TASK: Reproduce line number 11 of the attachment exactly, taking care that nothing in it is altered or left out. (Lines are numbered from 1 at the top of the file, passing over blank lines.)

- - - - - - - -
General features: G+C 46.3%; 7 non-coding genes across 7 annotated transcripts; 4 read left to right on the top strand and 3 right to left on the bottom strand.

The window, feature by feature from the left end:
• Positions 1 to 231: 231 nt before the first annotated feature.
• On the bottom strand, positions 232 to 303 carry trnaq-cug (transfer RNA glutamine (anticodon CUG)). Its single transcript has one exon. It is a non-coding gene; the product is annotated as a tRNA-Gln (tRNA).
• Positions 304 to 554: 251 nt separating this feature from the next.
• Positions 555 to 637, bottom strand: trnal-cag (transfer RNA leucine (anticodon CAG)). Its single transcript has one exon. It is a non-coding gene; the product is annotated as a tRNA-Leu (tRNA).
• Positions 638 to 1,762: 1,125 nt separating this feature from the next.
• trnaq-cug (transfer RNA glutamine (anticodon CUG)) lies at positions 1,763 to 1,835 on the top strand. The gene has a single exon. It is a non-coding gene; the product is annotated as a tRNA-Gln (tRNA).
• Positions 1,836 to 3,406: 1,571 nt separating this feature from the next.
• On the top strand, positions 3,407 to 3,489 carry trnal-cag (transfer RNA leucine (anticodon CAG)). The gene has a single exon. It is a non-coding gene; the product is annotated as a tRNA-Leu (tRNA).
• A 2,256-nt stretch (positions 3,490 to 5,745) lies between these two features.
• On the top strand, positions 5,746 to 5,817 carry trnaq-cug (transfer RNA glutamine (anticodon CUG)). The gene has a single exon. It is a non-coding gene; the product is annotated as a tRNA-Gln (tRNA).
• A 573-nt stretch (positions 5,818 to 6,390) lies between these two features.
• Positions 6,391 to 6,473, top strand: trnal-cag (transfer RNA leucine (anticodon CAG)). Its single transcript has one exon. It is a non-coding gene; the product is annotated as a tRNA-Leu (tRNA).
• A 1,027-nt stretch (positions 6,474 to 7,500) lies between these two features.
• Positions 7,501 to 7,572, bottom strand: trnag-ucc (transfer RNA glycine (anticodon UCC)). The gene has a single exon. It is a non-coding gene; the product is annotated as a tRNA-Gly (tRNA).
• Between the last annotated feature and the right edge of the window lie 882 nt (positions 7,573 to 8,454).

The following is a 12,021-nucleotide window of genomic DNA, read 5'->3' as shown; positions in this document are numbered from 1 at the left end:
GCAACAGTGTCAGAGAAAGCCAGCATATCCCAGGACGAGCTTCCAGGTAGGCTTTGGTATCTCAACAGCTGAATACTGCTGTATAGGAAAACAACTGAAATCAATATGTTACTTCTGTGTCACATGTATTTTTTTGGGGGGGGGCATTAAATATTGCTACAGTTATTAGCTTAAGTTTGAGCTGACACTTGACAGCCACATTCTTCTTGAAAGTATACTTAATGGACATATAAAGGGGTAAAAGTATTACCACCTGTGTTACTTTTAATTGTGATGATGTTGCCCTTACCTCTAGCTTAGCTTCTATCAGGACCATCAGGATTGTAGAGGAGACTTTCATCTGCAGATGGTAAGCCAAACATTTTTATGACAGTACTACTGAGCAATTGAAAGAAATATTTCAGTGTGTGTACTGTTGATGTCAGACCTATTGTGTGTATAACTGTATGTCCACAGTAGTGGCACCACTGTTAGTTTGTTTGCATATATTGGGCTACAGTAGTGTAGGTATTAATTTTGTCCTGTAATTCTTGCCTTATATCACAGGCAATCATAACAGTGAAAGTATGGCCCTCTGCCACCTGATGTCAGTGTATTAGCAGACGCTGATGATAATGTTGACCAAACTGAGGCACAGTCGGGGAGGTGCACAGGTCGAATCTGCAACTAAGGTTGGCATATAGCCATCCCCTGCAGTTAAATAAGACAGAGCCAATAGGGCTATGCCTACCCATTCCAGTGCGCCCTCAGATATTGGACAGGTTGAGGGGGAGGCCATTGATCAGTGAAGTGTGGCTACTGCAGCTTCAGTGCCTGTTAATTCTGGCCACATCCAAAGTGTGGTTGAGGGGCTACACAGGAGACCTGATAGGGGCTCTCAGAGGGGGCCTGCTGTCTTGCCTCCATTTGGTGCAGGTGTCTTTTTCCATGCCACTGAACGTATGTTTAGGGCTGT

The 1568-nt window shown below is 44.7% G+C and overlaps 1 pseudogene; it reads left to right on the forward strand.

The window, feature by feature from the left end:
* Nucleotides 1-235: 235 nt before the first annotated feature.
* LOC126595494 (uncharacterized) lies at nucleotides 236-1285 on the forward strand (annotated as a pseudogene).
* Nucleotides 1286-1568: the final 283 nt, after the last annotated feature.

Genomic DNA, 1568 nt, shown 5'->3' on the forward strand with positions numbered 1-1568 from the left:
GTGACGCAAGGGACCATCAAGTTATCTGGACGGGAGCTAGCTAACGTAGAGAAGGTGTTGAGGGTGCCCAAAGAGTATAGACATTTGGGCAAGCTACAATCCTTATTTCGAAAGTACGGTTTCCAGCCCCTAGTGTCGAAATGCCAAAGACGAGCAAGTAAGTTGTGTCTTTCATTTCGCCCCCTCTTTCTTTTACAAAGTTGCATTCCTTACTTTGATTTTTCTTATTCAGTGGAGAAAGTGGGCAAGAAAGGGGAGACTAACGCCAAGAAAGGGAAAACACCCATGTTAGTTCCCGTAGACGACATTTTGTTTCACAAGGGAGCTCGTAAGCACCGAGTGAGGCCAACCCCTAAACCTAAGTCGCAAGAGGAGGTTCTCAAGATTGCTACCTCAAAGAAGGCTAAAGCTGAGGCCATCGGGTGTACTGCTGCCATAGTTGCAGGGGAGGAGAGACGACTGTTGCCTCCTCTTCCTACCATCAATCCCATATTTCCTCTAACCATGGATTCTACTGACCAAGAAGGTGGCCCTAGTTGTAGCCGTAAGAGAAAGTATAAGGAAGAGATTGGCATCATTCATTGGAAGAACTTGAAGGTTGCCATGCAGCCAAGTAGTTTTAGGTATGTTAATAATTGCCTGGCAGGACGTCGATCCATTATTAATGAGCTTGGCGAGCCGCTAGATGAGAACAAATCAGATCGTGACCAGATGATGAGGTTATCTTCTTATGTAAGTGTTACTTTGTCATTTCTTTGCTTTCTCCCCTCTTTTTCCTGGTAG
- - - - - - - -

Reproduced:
• A 2,256-nt stretch (positions 3,490 to 5,745) lies between these two features.